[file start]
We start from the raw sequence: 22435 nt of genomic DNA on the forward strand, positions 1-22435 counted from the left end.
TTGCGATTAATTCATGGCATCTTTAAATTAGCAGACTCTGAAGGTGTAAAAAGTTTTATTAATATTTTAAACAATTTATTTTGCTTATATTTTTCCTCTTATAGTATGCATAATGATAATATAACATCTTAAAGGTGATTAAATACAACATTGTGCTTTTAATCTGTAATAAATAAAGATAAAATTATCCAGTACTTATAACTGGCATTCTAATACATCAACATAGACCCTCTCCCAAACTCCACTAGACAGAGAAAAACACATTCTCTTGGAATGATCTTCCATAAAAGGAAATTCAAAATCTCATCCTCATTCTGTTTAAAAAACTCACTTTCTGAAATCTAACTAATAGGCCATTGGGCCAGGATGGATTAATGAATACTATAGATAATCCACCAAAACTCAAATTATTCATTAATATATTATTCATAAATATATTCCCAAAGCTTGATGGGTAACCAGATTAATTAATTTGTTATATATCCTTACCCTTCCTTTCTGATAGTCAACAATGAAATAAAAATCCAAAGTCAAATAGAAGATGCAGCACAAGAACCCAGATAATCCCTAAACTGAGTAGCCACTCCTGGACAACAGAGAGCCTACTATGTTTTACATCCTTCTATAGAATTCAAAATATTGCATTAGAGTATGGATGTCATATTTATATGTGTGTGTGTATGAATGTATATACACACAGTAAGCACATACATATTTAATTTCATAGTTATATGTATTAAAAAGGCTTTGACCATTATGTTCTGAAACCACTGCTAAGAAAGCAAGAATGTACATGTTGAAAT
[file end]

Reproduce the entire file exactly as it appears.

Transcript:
We start from the raw sequence: 22435 nt of genomic DNA on the forward strand, positions 1-22435 counted from the left end.
TTGCGATTAATTCATGGCATCTTTAAATTAGCAGACTCTGAAGGTGTAAAAAGTTTTATTAATATTTTAAACAATTTATTTTGCTTATATTTTTCCTCTTATAGTATGCATAATGATAATATAACATCTTAAAGGTGATTAAATACAACATTGTGCTTTTAATCTGTAATAAATAAAGATAAAATTATCCAGTACTTATAACTGGCATTCTAATACATCAACATAGACCCTCTCCCAAACTCCACTAGACAGAGAAAAACACATTCTCTTGGAATGATCTTCCATAAAAGGAAATTCAAAATCTCATCCTCATTCTGTTTAAAAAACTCACTTTCTGAAATCTAACTAATAGGCCATTGGGCCAGGATGGATTAATGAATACTATAGATAATCCACCAAAACTCAAATTATTCATTAATATATTATTCATAAATATATTCCCAAAGCTTGATGGGTAACCAGATTAATTAATTTGTTATATATCCTTACCCTTCCTTTCTGATAGTCAACAATGAAATAAAAATCCAAAGTCAAATAGAAGATGCAGCACAAGAACCCAGATAATCCCTAAACTGAGTAGCCACTCCTGGACAACAGAGAGCCTACTATGTTTTACATCCTTCTATAGAATTCAAAATATTGCATTAGAGTATGGATGTCATATTTATATGTGTGTGTGTATGAATGTATATACACACAGTAAGCACATACATATTTAATTTCATAGTTATATGTATTAAAAAGGCTTTGACCATTATGTTCTGAAACCACTGCTAAGAAAGCAAGAATGTACATGTTGAAAT